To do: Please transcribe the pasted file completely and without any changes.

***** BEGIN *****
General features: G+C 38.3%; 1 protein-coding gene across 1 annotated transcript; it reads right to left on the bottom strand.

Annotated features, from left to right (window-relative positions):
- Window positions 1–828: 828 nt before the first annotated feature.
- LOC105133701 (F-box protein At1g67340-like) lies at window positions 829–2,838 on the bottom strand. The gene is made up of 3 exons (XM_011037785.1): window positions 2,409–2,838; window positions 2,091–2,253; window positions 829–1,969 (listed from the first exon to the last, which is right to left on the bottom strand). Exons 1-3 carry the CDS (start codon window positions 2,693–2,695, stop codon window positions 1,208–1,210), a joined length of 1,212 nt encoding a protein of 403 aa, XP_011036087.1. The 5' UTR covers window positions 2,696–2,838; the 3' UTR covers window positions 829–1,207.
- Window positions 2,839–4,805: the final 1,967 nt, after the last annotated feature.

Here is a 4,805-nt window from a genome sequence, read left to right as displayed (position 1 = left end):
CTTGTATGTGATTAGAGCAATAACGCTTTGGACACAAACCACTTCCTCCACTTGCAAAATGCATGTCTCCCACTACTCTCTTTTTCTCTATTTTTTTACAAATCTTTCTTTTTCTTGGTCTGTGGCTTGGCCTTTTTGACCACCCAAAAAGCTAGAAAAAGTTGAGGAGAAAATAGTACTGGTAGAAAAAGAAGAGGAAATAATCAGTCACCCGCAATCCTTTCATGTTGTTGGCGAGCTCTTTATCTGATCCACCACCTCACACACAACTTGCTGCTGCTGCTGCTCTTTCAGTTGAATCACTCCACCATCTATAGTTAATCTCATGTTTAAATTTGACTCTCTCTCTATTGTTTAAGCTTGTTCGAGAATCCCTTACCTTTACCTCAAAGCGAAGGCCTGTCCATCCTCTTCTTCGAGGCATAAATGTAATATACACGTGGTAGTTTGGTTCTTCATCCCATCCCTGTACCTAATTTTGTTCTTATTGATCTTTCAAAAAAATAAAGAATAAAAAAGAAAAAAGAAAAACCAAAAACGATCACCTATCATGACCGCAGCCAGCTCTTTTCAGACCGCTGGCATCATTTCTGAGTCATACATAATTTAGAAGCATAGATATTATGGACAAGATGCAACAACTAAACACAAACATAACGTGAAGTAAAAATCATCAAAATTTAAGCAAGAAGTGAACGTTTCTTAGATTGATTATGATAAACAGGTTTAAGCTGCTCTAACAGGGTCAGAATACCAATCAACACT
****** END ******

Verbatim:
General features: G+C 38.3%; 1 protein-coding gene across 1 annotated transcript; it reads right to left on the bottom strand.

Annotated features, from left to right (window-relative positions):
- Window positions 1–828: 828 nt before the first annotated feature.
- LOC105133701 (F-box protein At1g67340-like) lies at window positions 829–2,838 on the bottom strand. The gene is made up of 3 exons (XM_011037785.1): window positions 2,409–2,838; window positions 2,091–2,253; window positions 829–1,969 (listed from the first exon to the last, which is right to left on the bottom strand). Exons 1-3 carry the CDS (start codon window positions 2,693–2,695, stop codon window positions 1,208–1,210), a joined length of 1,212 nt encoding a protein of 403 aa, XP_011036087.1. The 5' UTR covers window positions 2,696–2,838; the 3' UTR covers window positions 829–1,207.
- Window positions 2,839–4,805: the final 1,967 nt, after the last annotated feature.

Here is a 4,805-nt window from a genome sequence, read left to right as displayed (position 1 = left end):
CTTGTATGTGATTAGAGCAATAACGCTTTGGACACAAACCACTTCCTCCACTTGCAAAATGCATGTCTCCCACTACTCTCTTTTTCTCTATTTTTTTACAAATCTTTCTTTTTCTTGGTCTGTGGCTTGGCCTTTTTGACCACCCAAAAAGCTAGAAAAAGTTGAGGAGAAAATAGTACTGGTAGAAAAAGAAGAGGAAATAATCAGTCACCCGCAATCCTTTCATGTTGTTGGCGAGCTCTTTATCTGATCCACCACCTCACACACAACTTGCTGCTGCTGCTGCTCTTTCAGTTGAATCACTCCACCATCTATAGTTAATCTCATGTTTAAATTTGACTCTCTCTCTATTGTTTAAGCTTGTTCGAGAATCCCTTACCTTTACCTCAAAGCGAAGGCCTGTCCATCCTCTTCTTCGAGGCATAAATGTAATATACACGTGGTAGTTTGGTTCTTCATCCCATCCCTGTACCTAATTTTGTTCTTATTGATCTTTCAAAAAAATAAAGAATAAAAAAGAAAAAAGAAAAACCAAAAACGATCACCTATCATGACCGCAGCCAGCTCTTTTCAGACCGCTGGCATCATTTCTGAGTCATACATAATTTAGAAGCATAGATATTATGGACAAGATGCAACAACTAAACACAAACATAACGTGAAGTAAAAATCATCAAAATTTAAGCAAGAAGTGAACGTTTCTTAGATTGATTATGATAAACAGGTTTAAGCTGCTCTAACAGGGTCAGAATACCAATCAACACT